The British philosopher Stephen Toulmin summed up the problem thus. The general assumption is: “There are two large classes into which sentences. . .can be divided. On the one hand, there are those sentences, to be dignified by the title of ‘statements,’ which express propositions; which are the concern of the sciences, and of those everyday activities which are like the sciences in having to do with facts and the stating of facts. . . .These, and these alone, [it is generally assumed] can be spoken of as true or false. . . .On the other hand, there are those sentences to which it is advisable to deny the title of statements, which do not express propositions; which are the concern of, for instance, ethics, aesthetics, poetry and cognate activities; which express or evince attitudes; which are only misleadingly couched in the indicative mood; and whose meaning consists in the affective or persuasive effect which their utterance has on a hearer’s attitudes. Since these sentences do not express propositions, there is no question of their being true or false.”

The view Toulmin is describing often goes under the label “logical positivism.” And although this view was long ago proven to be philosophically untenable, that hasn’t kept it from retaining a vice-like grip on the public. One might have thought that a position so devoted to “facts” and so dismissive of the “persuasive effect which their utterance has on a hearer’s attitudes” would long ago have been abandoned under the weight of its own demand for demonstrable “facts.” But such is clearly not the case.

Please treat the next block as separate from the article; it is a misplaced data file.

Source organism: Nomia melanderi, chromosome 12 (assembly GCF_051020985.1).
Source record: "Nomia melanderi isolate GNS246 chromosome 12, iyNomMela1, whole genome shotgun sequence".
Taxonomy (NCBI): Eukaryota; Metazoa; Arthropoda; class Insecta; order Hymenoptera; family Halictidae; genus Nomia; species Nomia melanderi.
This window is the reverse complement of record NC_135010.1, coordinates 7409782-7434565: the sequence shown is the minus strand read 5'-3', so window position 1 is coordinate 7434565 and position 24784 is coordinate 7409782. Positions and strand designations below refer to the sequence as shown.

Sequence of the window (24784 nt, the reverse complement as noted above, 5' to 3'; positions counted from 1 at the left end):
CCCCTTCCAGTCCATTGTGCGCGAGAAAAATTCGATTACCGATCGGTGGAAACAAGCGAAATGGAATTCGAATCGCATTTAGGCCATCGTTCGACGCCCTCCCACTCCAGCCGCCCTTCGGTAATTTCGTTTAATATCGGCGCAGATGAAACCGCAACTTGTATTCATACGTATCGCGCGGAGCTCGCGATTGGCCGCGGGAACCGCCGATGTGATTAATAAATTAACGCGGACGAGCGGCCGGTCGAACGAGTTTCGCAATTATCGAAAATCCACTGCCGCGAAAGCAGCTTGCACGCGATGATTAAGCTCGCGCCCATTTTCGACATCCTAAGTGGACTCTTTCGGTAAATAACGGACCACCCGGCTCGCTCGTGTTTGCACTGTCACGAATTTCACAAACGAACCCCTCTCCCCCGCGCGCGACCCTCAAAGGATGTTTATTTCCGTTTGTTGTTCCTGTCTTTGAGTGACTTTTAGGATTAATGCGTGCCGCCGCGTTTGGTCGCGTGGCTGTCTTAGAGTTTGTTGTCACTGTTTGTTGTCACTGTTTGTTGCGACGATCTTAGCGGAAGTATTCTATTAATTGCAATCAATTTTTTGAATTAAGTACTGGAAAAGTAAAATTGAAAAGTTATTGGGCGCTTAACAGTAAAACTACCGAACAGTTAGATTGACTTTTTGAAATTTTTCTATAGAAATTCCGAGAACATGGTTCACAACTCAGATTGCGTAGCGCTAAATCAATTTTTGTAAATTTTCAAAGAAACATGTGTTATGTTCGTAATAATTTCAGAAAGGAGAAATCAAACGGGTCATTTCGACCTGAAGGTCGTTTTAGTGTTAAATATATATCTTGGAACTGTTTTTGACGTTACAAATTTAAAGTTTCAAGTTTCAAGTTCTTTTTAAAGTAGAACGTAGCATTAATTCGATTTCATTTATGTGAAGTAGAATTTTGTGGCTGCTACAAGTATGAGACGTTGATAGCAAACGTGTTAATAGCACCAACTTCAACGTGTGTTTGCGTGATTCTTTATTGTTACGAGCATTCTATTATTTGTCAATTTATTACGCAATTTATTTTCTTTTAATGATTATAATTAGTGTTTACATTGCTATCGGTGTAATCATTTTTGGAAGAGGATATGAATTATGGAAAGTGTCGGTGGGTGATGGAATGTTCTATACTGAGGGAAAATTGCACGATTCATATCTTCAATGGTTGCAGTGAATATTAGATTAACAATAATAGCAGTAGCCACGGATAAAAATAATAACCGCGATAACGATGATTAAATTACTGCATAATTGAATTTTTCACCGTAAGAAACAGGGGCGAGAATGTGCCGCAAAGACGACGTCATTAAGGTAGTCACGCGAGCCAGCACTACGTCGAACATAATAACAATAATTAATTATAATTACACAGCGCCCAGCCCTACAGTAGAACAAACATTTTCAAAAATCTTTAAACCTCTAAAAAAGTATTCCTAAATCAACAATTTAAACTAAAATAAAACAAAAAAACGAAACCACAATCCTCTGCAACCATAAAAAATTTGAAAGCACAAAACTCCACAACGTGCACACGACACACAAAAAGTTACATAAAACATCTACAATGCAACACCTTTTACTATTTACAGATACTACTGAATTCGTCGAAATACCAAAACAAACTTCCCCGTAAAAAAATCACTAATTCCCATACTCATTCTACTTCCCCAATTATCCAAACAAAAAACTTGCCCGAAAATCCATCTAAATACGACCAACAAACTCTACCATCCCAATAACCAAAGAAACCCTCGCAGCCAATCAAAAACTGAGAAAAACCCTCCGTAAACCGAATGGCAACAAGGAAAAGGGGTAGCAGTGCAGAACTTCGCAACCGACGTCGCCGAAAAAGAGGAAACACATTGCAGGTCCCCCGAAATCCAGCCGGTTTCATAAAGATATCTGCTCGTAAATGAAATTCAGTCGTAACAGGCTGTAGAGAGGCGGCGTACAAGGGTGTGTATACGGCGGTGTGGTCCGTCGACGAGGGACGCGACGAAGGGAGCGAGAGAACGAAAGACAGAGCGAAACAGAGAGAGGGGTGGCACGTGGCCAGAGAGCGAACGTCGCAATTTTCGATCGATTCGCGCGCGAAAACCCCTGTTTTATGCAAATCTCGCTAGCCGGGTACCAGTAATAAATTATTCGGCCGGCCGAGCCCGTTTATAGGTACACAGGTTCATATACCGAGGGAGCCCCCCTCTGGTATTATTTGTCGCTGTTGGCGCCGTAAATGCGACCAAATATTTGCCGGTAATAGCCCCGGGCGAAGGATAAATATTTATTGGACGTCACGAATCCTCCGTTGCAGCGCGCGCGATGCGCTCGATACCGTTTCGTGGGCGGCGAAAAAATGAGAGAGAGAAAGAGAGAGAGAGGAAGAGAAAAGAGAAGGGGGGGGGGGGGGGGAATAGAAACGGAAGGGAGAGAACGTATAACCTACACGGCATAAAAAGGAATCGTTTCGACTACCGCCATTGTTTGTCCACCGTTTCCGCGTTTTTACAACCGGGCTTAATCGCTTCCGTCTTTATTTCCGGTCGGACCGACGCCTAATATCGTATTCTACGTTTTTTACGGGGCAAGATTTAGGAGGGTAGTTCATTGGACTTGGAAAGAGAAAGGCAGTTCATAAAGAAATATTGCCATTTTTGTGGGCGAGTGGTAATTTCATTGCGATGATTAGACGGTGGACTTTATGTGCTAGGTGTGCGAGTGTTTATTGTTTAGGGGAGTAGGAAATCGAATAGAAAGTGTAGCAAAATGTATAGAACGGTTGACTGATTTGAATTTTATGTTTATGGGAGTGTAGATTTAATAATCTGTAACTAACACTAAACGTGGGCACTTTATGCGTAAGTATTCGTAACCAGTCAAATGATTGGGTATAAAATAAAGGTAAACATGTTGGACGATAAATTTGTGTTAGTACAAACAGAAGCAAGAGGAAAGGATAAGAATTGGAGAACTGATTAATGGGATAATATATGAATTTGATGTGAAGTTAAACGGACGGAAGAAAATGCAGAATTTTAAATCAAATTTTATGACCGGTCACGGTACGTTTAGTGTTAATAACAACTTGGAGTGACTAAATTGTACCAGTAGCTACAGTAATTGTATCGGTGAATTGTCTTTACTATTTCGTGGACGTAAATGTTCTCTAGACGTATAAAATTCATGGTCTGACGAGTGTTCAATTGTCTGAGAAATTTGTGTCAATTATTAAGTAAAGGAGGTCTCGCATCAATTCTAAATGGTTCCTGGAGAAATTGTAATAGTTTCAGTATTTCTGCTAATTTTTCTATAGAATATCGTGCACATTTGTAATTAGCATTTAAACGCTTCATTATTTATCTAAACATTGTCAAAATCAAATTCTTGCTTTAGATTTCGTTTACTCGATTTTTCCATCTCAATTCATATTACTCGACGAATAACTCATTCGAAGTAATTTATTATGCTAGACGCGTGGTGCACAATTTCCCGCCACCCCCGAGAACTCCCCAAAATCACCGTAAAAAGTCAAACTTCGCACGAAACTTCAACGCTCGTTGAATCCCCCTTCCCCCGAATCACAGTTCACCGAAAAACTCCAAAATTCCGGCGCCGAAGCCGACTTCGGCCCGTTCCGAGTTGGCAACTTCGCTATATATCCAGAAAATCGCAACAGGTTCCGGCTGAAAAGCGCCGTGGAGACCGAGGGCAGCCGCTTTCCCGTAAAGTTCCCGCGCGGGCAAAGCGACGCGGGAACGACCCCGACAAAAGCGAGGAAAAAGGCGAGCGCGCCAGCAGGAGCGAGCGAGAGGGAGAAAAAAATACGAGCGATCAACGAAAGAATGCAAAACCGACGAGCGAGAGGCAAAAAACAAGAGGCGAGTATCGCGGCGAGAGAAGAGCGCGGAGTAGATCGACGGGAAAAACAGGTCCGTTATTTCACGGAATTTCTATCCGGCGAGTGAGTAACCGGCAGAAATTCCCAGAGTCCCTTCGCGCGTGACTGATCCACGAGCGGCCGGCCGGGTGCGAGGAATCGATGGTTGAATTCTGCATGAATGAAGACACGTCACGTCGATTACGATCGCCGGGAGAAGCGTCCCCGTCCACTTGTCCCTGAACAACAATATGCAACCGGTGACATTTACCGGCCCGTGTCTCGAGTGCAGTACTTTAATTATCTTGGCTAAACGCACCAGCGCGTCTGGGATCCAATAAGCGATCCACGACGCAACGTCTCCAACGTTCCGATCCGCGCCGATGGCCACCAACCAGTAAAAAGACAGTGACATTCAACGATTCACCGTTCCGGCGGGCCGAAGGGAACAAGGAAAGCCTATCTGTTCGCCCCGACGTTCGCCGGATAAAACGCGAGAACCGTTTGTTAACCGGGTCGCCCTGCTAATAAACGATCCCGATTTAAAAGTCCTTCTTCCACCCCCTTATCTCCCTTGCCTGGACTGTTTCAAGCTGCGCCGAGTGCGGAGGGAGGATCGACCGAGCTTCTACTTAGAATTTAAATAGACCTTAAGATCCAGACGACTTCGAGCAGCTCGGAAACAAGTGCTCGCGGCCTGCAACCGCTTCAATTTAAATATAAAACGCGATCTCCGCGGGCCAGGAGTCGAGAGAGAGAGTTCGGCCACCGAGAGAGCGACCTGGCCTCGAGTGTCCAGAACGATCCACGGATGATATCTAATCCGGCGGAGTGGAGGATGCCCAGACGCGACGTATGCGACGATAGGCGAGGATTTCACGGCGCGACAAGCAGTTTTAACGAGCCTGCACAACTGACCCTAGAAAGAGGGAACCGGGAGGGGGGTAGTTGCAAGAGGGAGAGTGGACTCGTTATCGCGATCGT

People grow enamored of philosophies that allow them maximum scope to do as they please. And philosophies that tend to support the interests of the wealthy and powerful over the weak and defenseless often have a longer shelf life than they deserve.

Why do I call this a philosophy of the wealthy and powerful? Because just exactly whose interest does it serve to claim that the only “facts” are those that science and business affirm – the sorts of things one puts on spread sheets and quantifies on graphs – while moral claims insisting that all such matters should be judged according to some higher standard of justice are nothing more than “opinion”?

And whose interests are served when someone like Harvard evolutionary psychologist Steven Pinker claims that “dignity is a useless concept” and that ethics (specifically bioethics) “can do just fine with the principle of personal autonomy”?

You think “personal autonomy” is just fine when you’re someone at the top of the pecking order, not necessarily when you’re the one struggling along at the bottom – when you’re the person in need who depends upon others to do things like keep their promises and act generously, not merely in accord with their own “personal autonomy.”

Moral relativism is just so – convenient. Just the sort of thing a predator culture needs to justify its every appetite for domination. How much more challenging would it be if we accepted the notion that, even when we can’t be certain, we still have the responsibility to choose wisely and to be answerable for our choices to someone other than ourselves.

Randall Smith

Randall B. Smith is a Professor of Theology at the University of St. Thomas. He is the author of Reading the Sermons of Thomas Aquinas: A Guidebook for Beginners and Aquinas, Bonaventure, and the Scholastic Culture of Medieval Paris: Preaching, Prologues, and Biblical Commentary (2021). His website is: